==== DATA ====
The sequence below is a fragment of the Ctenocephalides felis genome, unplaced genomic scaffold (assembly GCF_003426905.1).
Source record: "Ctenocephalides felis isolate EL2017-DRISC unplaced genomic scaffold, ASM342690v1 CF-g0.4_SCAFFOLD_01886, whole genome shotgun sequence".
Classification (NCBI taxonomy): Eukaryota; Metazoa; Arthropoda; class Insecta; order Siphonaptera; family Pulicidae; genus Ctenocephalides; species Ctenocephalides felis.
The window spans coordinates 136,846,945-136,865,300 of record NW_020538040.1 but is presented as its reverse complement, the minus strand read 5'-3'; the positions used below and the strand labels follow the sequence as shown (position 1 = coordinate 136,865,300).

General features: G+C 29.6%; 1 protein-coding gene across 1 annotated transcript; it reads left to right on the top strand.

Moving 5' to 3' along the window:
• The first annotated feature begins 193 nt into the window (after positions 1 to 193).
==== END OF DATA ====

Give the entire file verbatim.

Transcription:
The sequence below is a fragment of the Ctenocephalides felis genome, unplaced genomic scaffold (assembly GCF_003426905.1).
Source record: "Ctenocephalides felis isolate EL2017-DRISC unplaced genomic scaffold, ASM342690v1 CF-g0.4_SCAFFOLD_01886, whole genome shotgun sequence".
Classification (NCBI taxonomy): Eukaryota; Metazoa; Arthropoda; class Insecta; order Siphonaptera; family Pulicidae; genus Ctenocephalides; species Ctenocephalides felis.
The window spans coordinates 136,846,945-136,865,300 of record NW_020538040.1 but is presented as its reverse complement, the minus strand read 5'-3'; the positions used below and the strand labels follow the sequence as shown (position 1 = coordinate 136,865,300).

General features: G+C 29.6%; 1 protein-coding gene across 1 annotated transcript; it reads left to right on the top strand.

Moving 5' to 3' along the window:
• The first annotated feature begins 193 nt into the window (after positions 1 to 193).